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McCain's wife sells Sudan-related investments

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  • Greg Cannon
    http://news.yahoo.com/s/ap/20080514/ap_on_el_pr/cindy_mccain_sudan McCain s wife sells Sudan-related investments By JIM KUHNHENN, Associated Press Writer 26
    Message 1 of 1 , May 14 4:08 PM
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      http://news.yahoo.com/s/ap/20080514/ap_on_el_pr/cindy_mccain_sudan

      McCain's wife sells Sudan-related investments

      By JIM KUHNHENN, Associated Press Writer 26 minutes
      ago

      WASHINGTON - Cindy McCain, whose husband has been a
      critic of the violence in Sudan, sold off more than $2
      million in mutual funds whose holdings include
      companies that do business in the African nation.

      The sale on Wednesday came after The Associated Press
      questioned the investments in light of calls by John
      McCain, the likely Republican presidential nominee,
      for international financial sanctions against the
      Sudanese leadership.

      McCain, who was campaigning in Ohio, said neither he
      nor his wife were aware of the Sudan-related holdings.

      Last year, at least four presidential candidates
      divested themselves of similar holdings involving
      companies doing business in Sudan.

      According to McCain's personal financial disclosure,
      Cindy McCain's investments include two mutual funds —
      American Funds Europacific Growth fund and American
      Funds Capital World Growth and Income fund — that are
      listed by the Sudan Divestment Task Force as targets
      for divestment.

      "Those have been sold as of today," said McCain
      spokesman Brian Rogers. Both funds have holdings in
      Oil & Natural Gas Corp., an India-based company that
      does business in Sudan. The American Funds Capital
      World Growth & Income Fund also has holdings in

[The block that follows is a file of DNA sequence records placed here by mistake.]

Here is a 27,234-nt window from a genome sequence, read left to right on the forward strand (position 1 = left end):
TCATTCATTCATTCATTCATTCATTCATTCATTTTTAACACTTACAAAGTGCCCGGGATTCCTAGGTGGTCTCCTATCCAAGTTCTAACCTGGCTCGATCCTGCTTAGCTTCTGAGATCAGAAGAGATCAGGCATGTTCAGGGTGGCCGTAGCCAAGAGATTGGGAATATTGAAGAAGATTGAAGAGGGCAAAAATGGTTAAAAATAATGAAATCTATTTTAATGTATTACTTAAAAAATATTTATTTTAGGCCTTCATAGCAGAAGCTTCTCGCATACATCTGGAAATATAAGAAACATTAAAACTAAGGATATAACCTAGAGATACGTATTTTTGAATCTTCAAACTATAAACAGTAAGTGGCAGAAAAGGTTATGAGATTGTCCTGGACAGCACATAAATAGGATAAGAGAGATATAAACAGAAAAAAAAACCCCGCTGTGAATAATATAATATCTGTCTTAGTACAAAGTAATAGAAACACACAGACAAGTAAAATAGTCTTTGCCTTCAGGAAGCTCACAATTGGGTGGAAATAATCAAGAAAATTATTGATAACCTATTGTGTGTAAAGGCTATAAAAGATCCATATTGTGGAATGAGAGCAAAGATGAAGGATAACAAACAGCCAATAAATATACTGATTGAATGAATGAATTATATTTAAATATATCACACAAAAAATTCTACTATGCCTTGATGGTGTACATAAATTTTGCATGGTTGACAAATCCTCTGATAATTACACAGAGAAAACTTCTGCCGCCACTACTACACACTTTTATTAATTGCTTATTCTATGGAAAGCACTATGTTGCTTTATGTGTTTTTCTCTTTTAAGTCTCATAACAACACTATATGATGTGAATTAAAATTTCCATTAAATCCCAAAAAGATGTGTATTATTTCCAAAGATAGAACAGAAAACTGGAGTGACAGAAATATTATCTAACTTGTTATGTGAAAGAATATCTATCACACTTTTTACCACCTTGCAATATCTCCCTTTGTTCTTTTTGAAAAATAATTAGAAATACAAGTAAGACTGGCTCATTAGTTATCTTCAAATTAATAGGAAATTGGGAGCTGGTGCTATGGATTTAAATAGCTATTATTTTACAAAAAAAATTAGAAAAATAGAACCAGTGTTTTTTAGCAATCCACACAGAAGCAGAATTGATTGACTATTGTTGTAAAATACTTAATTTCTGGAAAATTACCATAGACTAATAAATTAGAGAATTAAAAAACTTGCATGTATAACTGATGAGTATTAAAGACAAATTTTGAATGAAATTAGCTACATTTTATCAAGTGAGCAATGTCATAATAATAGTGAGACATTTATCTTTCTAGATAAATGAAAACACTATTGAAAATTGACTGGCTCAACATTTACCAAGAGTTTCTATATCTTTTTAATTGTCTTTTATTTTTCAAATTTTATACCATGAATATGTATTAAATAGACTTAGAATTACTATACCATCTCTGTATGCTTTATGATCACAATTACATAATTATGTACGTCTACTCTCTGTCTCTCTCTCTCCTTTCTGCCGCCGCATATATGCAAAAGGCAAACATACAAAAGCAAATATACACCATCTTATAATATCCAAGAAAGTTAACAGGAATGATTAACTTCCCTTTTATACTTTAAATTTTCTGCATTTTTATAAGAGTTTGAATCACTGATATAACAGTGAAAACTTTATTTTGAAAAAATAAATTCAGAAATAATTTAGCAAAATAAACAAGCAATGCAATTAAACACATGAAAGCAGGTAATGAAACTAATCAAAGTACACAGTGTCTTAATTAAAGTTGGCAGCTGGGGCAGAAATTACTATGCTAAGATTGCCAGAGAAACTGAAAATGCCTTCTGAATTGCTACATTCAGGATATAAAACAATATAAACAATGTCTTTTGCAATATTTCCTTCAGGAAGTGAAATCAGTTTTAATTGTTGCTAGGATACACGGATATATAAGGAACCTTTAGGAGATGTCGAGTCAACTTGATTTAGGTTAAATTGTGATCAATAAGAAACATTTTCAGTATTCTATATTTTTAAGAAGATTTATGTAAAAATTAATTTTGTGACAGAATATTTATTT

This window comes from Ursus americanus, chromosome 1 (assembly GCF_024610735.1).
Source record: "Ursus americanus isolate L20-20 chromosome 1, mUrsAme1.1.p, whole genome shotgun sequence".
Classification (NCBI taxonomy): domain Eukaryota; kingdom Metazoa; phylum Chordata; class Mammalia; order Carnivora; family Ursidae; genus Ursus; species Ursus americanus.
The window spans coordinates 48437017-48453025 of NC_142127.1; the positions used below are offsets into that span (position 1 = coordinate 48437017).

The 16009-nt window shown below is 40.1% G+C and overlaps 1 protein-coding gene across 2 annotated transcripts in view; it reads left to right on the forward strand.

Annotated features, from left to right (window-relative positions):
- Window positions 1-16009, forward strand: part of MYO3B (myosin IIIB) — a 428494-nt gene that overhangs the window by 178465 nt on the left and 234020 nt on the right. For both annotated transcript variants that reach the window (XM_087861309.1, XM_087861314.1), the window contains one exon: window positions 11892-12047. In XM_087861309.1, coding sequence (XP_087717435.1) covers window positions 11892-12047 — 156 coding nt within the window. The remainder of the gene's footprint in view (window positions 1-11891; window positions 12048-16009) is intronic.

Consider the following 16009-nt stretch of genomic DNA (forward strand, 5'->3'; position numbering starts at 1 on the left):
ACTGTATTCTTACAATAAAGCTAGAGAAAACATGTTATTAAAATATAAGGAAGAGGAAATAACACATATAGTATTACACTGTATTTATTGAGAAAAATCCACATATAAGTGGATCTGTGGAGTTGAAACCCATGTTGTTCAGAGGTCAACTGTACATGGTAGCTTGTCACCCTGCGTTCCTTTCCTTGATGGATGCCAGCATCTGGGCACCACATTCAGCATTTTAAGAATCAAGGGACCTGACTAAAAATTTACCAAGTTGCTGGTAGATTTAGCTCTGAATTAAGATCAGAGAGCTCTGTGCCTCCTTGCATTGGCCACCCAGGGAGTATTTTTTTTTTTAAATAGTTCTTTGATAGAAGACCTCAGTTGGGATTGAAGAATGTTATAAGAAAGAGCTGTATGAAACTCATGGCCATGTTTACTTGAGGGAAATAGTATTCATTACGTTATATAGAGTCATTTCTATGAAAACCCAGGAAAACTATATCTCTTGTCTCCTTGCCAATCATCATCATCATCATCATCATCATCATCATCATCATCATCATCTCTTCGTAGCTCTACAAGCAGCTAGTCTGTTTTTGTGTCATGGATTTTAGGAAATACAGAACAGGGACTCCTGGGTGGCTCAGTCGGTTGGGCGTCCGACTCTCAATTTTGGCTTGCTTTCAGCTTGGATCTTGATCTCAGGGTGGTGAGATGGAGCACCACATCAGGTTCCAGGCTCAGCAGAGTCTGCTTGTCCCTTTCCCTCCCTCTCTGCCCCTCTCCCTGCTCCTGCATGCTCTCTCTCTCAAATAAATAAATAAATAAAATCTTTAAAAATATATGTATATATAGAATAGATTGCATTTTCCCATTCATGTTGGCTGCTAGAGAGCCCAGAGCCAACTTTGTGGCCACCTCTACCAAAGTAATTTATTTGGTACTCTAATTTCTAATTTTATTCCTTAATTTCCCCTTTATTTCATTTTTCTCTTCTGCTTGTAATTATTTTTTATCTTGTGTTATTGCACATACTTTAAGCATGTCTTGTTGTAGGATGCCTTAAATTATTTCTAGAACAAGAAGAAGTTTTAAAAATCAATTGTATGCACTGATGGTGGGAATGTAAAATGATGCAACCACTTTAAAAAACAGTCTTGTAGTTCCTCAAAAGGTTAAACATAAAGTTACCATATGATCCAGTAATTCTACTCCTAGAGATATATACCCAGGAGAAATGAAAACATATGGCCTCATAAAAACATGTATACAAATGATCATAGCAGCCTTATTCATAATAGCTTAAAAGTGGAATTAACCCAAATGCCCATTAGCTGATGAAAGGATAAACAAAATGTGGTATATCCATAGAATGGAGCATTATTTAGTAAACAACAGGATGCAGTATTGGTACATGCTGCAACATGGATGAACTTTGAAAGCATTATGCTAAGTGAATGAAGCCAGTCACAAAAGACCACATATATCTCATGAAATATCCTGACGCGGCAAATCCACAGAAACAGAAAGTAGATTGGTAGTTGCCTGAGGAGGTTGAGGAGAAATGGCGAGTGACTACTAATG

Petrochina, a Chinese government-owned oil company
      with vast investments in Sudan.

      Last year, in a speech on energy policy to the Center
      for Strategic and International Studies in Washington,
      McCain cited China's investments in Sudan as an
      example of regimes that survive off free-flowing petro
      dollars.

      "The politics of oil impede the global progress of our
      values, and restrains governments from acting on the
      most basic impulses of human decency," he said. "There
      is only one reason China has opposed sanctions to
      pressure Sudan to stop the killing in Darfur: China
      needs Sudan's oil."

      On Wednesday, Rogers said: "Senator and Mrs. McCain
      remain committed to doing everything possible to end
      the genocide in Darfur."

      After touring a waste-reprocessing plant near
      Columbus, Ohio, described the American Funds as "one
      of the country's largest mutual funds."

      "Obviously, we didn't know about it and I didn't know
      anything about it until I saw the story, because I
      don't have anything to do with her finances," he said.
      "But they divested as soon as it was brought to us."

      For the McCains, the Sudan-related investments are
      among scores of different investments listed in his
      financial disclosure documents. Cindy McCain is
      heiress to a Phoenix-based beer distributing company